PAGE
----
General Greene was honoured by congress with a British standard, and a gold medal, emblematical of the engagement, “ for his wise, decisive, and magnanimous conduct, in the action at Eutaw Springs, in which, with a force inferior in number to that of the enemy, he obtained a most signal victory."

In the evening of the succeeding day, colonel Stewart abandoned his post, and retreated towards Charleston, leaving behind upwards of seventy of his wounded, and a thousand stand of arms. He was pursued a considerable distance, but in vain.

The battle of Eutaw produced most signal consequences in favour of America. The British, who had for such a length of time lorded it absolutely in South Carolina, were, shortly after that event, obliged to confine themselves in Charleston, whence they never ventured but to make predatory excursions, with bodies of cavalry, which in

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general, met with a very warm and very unwelcome reception.

In Dr. Caldwell's memoirs of the life of general Greene, we have the following interesting story, as connected with the severe conflict at Eutaw Springs: :

“Two young officers, bearing the same rank, met in personal combat. The American, perceiving that the Briton had a decided superiority, in the use of the sabre, and being himself of great activity, and personal strength, almost gigantic, closed with his adversary and made him his prisoner.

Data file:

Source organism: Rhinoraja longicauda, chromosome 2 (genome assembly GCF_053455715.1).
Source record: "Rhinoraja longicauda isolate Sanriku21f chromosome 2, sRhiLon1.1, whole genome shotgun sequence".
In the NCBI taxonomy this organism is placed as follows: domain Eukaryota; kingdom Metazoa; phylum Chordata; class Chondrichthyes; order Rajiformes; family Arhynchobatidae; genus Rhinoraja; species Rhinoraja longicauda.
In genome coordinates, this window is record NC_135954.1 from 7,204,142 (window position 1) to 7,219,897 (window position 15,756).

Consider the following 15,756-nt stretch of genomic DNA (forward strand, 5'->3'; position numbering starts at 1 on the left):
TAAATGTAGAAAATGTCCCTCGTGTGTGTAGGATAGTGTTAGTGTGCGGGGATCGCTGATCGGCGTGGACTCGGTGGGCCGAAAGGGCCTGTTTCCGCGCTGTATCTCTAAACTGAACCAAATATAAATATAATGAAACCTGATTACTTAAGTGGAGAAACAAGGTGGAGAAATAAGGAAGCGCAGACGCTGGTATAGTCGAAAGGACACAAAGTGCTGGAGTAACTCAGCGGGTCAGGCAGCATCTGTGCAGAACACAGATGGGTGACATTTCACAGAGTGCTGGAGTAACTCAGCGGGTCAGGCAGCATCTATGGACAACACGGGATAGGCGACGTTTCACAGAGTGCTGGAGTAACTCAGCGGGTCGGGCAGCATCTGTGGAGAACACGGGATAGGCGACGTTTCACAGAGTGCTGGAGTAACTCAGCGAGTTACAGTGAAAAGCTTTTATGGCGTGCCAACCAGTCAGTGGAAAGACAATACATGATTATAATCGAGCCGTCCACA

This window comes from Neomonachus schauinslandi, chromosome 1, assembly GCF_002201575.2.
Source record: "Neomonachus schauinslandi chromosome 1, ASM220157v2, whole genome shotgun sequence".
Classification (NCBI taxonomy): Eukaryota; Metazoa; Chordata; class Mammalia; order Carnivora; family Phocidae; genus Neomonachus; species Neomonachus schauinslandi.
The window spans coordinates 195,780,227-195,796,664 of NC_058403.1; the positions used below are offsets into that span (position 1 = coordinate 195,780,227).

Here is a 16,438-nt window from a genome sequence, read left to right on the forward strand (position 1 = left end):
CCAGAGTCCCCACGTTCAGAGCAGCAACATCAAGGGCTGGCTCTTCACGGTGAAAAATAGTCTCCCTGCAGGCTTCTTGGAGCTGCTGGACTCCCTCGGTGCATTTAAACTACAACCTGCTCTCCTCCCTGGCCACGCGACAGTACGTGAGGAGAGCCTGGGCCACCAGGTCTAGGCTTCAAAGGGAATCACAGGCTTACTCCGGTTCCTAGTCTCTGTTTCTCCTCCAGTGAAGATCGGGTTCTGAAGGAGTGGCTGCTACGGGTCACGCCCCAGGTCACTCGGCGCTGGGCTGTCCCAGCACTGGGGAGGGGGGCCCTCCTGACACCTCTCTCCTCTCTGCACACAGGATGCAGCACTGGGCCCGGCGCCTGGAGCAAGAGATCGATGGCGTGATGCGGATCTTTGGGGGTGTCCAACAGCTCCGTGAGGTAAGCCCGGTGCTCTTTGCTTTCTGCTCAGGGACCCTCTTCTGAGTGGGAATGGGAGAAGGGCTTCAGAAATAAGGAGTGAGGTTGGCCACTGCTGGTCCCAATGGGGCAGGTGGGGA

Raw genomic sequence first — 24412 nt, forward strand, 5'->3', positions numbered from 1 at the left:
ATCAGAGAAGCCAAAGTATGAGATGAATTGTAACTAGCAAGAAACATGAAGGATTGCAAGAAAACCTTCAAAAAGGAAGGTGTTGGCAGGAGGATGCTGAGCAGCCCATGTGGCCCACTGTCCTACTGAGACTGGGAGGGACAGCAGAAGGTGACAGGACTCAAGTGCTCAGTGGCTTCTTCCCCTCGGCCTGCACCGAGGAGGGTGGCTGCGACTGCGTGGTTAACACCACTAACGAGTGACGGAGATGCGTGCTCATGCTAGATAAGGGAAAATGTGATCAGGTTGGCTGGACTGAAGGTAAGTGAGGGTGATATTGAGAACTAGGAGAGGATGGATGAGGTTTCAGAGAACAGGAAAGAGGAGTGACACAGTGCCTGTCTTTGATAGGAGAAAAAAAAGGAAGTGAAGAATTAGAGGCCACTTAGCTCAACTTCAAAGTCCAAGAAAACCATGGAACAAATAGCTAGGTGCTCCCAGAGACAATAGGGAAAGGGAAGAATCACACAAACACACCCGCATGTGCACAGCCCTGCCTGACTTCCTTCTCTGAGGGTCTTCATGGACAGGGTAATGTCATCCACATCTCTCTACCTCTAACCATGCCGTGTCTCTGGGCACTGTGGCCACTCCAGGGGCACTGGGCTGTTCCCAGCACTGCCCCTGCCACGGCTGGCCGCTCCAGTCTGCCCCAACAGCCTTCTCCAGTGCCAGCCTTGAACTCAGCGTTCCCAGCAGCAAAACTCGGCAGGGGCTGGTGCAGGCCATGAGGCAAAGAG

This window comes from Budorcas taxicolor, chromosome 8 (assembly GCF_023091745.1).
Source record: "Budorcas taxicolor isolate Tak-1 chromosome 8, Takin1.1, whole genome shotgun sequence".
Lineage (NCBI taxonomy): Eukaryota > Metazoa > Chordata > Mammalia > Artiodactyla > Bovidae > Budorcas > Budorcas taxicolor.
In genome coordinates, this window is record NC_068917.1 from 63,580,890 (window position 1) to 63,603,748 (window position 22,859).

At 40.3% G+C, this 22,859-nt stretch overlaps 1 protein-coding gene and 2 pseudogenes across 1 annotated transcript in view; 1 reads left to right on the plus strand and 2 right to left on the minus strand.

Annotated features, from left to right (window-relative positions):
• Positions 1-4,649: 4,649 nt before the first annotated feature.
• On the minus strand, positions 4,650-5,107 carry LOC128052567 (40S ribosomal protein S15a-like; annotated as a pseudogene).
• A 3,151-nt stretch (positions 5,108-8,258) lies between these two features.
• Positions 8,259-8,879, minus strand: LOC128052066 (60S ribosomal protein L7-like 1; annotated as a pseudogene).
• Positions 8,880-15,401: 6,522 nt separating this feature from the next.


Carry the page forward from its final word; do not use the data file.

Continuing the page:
“Gentlemanly, generous, and high minded, this event, added to a personal resemblance which they were observed to bear to each other, produced between these two youthful warriors, an intimacy, which, increased in a short time, to a mutual attachment.

"Not long after the action, the American officer returning home, on furlough, to settle some private business, obtained permission for his friend to accompany him.

“Travelling without attendants or guard, they were both armed and well mounted. Part of their route lay through a settlement highly disaffected to the American cause.

6When in the midst of this, having, in consequence of a shower of rain, thrown around them their cloaks, which concealed their uniforms, they were suddenly encountered by a detachment of tories.

"The young American, determined to die rather than become a prisoner, especially to men whom he held in abhorrence for disloyalty to their country, and the generous Briton, resolved not to survive one by whom he had been distinguished and treated so kindly, they both together, with great spirit and self possession, charged the royalists,